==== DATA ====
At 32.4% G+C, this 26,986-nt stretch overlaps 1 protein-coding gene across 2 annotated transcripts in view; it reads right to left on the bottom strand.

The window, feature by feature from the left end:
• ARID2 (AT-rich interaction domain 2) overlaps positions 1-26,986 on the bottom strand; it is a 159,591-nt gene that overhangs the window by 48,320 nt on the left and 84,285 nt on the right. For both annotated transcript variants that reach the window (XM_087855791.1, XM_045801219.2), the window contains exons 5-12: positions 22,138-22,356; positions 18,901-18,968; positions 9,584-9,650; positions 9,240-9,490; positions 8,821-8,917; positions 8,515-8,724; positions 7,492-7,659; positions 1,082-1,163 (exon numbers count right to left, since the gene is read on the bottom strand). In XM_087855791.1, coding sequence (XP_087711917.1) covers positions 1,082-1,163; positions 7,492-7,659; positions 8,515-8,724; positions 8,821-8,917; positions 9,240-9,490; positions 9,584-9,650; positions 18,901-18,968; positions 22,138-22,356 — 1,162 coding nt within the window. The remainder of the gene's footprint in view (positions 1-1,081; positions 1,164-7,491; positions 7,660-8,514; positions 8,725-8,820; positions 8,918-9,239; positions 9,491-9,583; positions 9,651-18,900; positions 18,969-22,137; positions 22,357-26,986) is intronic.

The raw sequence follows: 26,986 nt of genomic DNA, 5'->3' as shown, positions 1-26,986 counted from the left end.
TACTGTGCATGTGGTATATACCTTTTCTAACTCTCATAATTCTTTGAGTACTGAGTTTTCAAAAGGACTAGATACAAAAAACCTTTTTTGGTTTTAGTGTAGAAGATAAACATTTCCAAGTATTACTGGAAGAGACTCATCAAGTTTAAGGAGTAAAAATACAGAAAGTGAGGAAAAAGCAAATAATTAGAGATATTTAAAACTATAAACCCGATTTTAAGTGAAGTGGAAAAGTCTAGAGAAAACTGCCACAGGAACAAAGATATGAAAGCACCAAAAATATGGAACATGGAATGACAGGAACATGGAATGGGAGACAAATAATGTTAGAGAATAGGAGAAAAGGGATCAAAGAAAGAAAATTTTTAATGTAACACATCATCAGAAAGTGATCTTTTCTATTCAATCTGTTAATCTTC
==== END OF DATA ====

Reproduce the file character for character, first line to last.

At 32.4% G+C, this 26,986-nt stretch overlaps 1 protein-coding gene across 2 annotated transcripts in view; it reads right to left on the bottom strand.

The window, feature by feature from the left end:
• ARID2 (AT-rich interaction domain 2) overlaps positions 1-26,986 on the bottom strand; it is a 159,591-nt gene that overhangs the window by 48,320 nt on the left and 84,285 nt on the right. For both annotated transcript variants that reach the window (XM_087855791.1, XM_045801219.2), the window contains exons 5-12: positions 22,138-22,356; positions 18,901-18,968; positions 9,584-9,650; positions 9,240-9,490; positions 8,821-8,917; positions 8,515-8,724; positions 7,492-7,659; positions 1,082-1,163 (exon numbers count right to left, since the gene is read on the bottom strand). In XM_087855791.1, coding sequence (XP_087711917.1) covers positions 1,082-1,163; positions 7,492-7,659; positions 8,515-8,724; positions 8,821-8,917; positions 9,240-9,490; positions 9,584-9,650; positions 18,901-18,968; positions 22,138-22,356 — 1,162 coding nt within the window. The remainder of the gene's footprint in view (positions 1-1,081; positions 1,164-7,491; positions 7,660-8,514; positions 8,725-8,820; positions 8,918-9,239; positions 9,491-9,583; positions 9,651-18,900; positions 18,969-22,137; positions 22,357-26,986) is intronic.

The raw sequence follows: 26,986 nt of genomic DNA, 5'->3' as shown, positions 1-26,986 counted from the left end.
TACTGTGCATGTGGTATATACCTTTTCTAACTCTCATAATTCTTTGAGTACTGAGTTTTCAAAAGGACTAGATACAAAAAACCTTTTTTGGTTTTAGTGTAGAAGATAAACATTTCCAAGTATTACTGGAAGAGACTCATCAAGTTTAAGGAGTAAAAATACAGAAAGTGAGGAAAAAGCAAATAATTAGAGATATTTAAAACTATAAACCCGATTTTAAGTGAAGTGGAAAAGTCTAGAGAAAACTGCCACAGGAACAAAGATATGAAAGCACCAAAAATATGGAACATGGAATGACAGGAACATGGAATGGGAGACAAATAATGTTAGAGAATAGGAGAAAAGGGATCAAAGAAAGAAAATTTTTAATGTAACACATCATCAGAAAGTGATCTTTTCTATTCAATCTGTTAATCTTC